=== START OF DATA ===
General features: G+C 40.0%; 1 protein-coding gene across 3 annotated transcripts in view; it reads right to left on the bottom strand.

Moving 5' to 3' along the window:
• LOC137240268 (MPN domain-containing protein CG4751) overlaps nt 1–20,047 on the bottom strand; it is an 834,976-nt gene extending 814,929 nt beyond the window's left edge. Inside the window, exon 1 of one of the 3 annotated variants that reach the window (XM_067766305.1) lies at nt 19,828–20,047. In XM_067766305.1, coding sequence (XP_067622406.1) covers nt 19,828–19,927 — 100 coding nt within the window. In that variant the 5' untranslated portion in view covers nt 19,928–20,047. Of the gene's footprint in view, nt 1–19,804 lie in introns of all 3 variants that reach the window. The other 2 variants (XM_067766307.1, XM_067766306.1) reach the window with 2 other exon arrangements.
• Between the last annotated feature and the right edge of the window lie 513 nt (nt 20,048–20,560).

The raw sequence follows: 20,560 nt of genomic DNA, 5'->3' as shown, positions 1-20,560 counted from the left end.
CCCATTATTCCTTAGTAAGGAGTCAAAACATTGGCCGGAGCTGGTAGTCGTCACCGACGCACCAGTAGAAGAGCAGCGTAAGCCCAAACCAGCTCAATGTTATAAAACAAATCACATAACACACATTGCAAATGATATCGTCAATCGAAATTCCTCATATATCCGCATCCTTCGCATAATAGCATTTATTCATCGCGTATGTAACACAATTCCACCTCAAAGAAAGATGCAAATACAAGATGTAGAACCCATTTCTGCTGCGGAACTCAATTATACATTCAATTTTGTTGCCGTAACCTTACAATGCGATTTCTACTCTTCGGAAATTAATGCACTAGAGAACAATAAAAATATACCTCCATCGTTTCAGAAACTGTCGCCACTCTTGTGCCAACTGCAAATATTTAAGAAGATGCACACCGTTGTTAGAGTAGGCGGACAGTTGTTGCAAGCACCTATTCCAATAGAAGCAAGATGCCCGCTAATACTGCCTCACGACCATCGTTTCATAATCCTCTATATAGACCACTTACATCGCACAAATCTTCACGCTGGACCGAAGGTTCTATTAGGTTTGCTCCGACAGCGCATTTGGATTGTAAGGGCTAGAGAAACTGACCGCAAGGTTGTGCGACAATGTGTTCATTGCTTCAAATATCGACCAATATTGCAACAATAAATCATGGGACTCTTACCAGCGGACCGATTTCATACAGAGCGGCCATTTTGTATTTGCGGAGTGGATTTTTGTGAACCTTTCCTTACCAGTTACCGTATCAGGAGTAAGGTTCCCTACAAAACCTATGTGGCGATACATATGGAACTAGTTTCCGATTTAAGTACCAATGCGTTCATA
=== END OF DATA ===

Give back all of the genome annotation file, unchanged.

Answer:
General features: G+C 40.0%; 1 protein-coding gene across 3 annotated transcripts in view; it reads right to left on the bottom strand.

Moving 5' to 3' along the window:
• LOC137240268 (MPN domain-containing protein CG4751) overlaps nt 1–20,047 on the bottom strand; it is an 834,976-nt gene extending 814,929 nt beyond the window's left edge. Inside the window, exon 1 of one of the 3 annotated variants that reach the window (XM_067766305.1) lies at nt 19,828–20,047. In XM_067766305.1, coding sequence (XP_067622406.1) covers nt 19,828–19,927 — 100 coding nt within the window. In that variant the 5' untranslated portion in view covers nt 19,928–20,047. Of the gene's footprint in view, nt 1–19,804 lie in introns of all 3 variants that reach the window. The other 2 variants (XM_067766307.1, XM_067766306.1) reach the window with 2 other exon arrangements.
• Between the last annotated feature and the right edge of the window lie 513 nt (nt 20,048–20,560).

The raw sequence follows: 20,560 nt of genomic DNA, 5'->3' as shown, positions 1-20,560 counted from the left end.
CCCATTATTCCTTAGTAAGGAGTCAAAACATTGGCCGGAGCTGGTAGTCGTCACCGACGCACCAGTAGAAGAGCAGCGTAAGCCCAAACCAGCTCAATGTTATAAAACAAATCACATAACACACATTGCAAATGATATCGTCAATCGAAATTCCTCATATATCCGCATCCTTCGCATAATAGCATTTATTCATCGCGTATGTAACACAATTCCACCTCAAAGAAAGATGCAAATACAAGATGTAGAACCCATTTCTGCTGCGGAACTCAATTATACATTCAATTTTGTTGCCGTAACCTTACAATGCGATTTCTACTCTTCGGAAATTAATGCACTAGAGAACAATAAAAATATACCTCCATCGTTTCAGAAACTGTCGCCACTCTTGTGCCAACTGCAAATATTTAAGAAGATGCACACCGTTGTTAGAGTAGGCGGACAGTTGTTGCAAGCACCTATTCCAATAGAAGCAAGATGCCCGCTAATACTGCCTCACGACCATCGTTTCATAATCCTCTATATAGACCACTTACATCGCACAAATCTTCACGCTGGACCGAAGGTTCTATTAGGTTTGCTCCGACAGCGCATTTGGATTGTAAGGGCTAGAGAAACTGACCGCAAGGTTGTGCGACAATGTGTTCATTGCTTCAAATATCGACCAATATTGCAACAATAAATCATGGGACTCTTACCAGCGGACCGATTTCATACAGAGCGGCCATTTTGTATTTGCGGAGTGGATTTTTGTGAACCTTTCCTTACCAGTTACCGTATCAGGAGTAAGGTTCCCTACAAAACCTATGTGGCGATACATATGGAACTAGTTTCCGATTTAAGTACCAATGCGTTCATA